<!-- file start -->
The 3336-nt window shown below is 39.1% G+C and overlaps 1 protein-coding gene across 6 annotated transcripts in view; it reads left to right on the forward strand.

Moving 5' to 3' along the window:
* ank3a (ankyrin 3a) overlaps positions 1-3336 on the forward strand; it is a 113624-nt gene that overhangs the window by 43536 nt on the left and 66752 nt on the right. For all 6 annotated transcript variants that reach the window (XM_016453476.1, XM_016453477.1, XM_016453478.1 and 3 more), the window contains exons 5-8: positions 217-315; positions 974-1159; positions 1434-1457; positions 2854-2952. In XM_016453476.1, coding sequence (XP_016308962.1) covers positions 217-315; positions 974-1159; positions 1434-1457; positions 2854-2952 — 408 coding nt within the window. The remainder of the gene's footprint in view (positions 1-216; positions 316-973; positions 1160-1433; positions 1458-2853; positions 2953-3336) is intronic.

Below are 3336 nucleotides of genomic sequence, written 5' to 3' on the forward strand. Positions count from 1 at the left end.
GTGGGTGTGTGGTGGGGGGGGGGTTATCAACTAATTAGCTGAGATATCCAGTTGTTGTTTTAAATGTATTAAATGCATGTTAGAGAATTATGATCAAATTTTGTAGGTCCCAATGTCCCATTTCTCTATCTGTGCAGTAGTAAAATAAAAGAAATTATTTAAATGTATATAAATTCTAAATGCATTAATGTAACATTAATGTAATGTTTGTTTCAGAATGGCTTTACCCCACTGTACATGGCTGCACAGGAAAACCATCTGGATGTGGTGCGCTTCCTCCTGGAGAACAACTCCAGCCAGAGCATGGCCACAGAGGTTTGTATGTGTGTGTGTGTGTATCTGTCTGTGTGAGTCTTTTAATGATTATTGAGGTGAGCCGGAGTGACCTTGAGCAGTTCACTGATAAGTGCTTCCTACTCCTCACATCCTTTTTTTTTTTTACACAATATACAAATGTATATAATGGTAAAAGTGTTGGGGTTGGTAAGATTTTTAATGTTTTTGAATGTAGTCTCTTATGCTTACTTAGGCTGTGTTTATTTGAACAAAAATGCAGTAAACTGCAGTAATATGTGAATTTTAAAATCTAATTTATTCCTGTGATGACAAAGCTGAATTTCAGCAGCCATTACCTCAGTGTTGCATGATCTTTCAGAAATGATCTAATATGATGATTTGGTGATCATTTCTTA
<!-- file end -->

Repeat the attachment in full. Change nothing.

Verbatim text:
The 3336-nt window shown below is 39.1% G+C and overlaps 1 protein-coding gene across 6 annotated transcripts in view; it reads left to right on the forward strand.

Moving 5' to 3' along the window:
* ank3a (ankyrin 3a) overlaps positions 1-3336 on the forward strand; it is a 113624-nt gene that overhangs the window by 43536 nt on the left and 66752 nt on the right. For all 6 annotated transcript variants that reach the window (XM_016453476.1, XM_016453477.1, XM_016453478.1 and 3 more), the window contains exons 5-8: positions 217-315; positions 974-1159; positions 1434-1457; positions 2854-2952. In XM_016453476.1, coding sequence (XP_016308962.1) covers positions 217-315; positions 974-1159; positions 1434-1457; positions 2854-2952 — 408 coding nt within the window. The remainder of the gene's footprint in view (positions 1-216; positions 316-973; positions 1160-1433; positions 1458-2853; positions 2953-3336) is intronic.

Below are 3336 nucleotides of genomic sequence, written 5' to 3' on the forward strand. Positions count from 1 at the left end.
GTGGGTGTGTGGTGGGGGGGGGGTTATCAACTAATTAGCTGAGATATCCAGTTGTTGTTTTAAATGTATTAAATGCATGTTAGAGAATTATGATCAAATTTTGTAGGTCCCAATGTCCCATTTCTCTATCTGTGCAGTAGTAAAATAAAAGAAATTATTTAAATGTATATAAATTCTAAATGCATTAATGTAACATTAATGTAATGTTTGTTTCAGAATGGCTTTACCCCACTGTACATGGCTGCACAGGAAAACCATCTGGATGTGGTGCGCTTCCTCCTGGAGAACAACTCCAGCCAGAGCATGGCCACAGAGGTTTGTATGTGTGTGTGTGTGTATCTGTCTGTGTGAGTCTTTTAATGATTATTGAGGTGAGCCGGAGTGACCTTGAGCAGTTCACTGATAAGTGCTTCCTACTCCTCACATCCTTTTTTTTTTTTACACAATATACAAATGTATATAATGGTAAAAGTGTTGGGGTTGGTAAGATTTTTAATGTTTTTGAATGTAGTCTCTTATGCTTACTTAGGCTGTGTTTATTTGAACAAAAATGCAGTAAACTGCAGTAATATGTGAATTTTAAAATCTAATTTATTCCTGTGATGACAAAGCTGAATTTCAGCAGCCATTACCTCAGTGTTGCATGATCTTTCAGAAATGATCTAATATGATGATTTGGTGATCATTTCTTA